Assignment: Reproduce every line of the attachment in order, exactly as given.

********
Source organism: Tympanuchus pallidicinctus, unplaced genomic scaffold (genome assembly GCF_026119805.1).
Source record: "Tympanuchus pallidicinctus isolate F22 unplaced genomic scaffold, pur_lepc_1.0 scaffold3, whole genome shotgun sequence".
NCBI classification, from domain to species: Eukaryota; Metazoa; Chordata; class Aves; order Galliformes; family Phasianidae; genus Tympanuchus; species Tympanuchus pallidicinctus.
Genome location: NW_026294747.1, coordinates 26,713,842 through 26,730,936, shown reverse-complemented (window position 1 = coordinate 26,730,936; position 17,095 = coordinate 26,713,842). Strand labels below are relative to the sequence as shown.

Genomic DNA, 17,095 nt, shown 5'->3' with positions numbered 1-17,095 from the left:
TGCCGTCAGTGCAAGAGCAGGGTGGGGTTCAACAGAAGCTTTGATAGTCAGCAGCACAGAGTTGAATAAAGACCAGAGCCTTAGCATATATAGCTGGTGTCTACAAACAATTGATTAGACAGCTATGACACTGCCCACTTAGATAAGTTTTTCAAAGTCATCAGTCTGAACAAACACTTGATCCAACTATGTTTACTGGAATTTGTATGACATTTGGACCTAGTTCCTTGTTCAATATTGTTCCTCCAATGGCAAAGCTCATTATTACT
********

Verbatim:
Source organism: Tympanuchus pallidicinctus, unplaced genomic scaffold (genome assembly GCF_026119805.1).
Source record: "Tympanuchus pallidicinctus isolate F22 unplaced genomic scaffold, pur_lepc_1.0 scaffold3, whole genome shotgun sequence".
NCBI classification, from domain to species: Eukaryota; Metazoa; Chordata; class Aves; order Galliformes; family Phasianidae; genus Tympanuchus; species Tympanuchus pallidicinctus.
Genome location: NW_026294747.1, coordinates 26,713,842 through 26,730,936, shown reverse-complemented (window position 1 = coordinate 26,730,936; position 17,095 = coordinate 26,713,842). Strand labels below are relative to the sequence as shown.

Genomic DNA, 17,095 nt, shown 5'->3' with positions numbered 1-17,095 from the left:
TGCCGTCAGTGCAAGAGCAGGGTGGGGTTCAACAGAAGCTTTGATAGTCAGCAGCACAGAGTTGAATAAAGACCAGAGCCTTAGCATATATAGCTGGTGTCTACAAACAATTGATTAGACAGCTATGACACTGCCCACTTAGATAAGTTTTTCAAAGTCATCAGTCTGAACAAACACTTGATCCAACTATGTTTACTGGAATTTGTATGACATTTGGACCTAGTTCCTTGTTCAATATTGTTCCTCCAATGGCAAAGCTCATTATTACT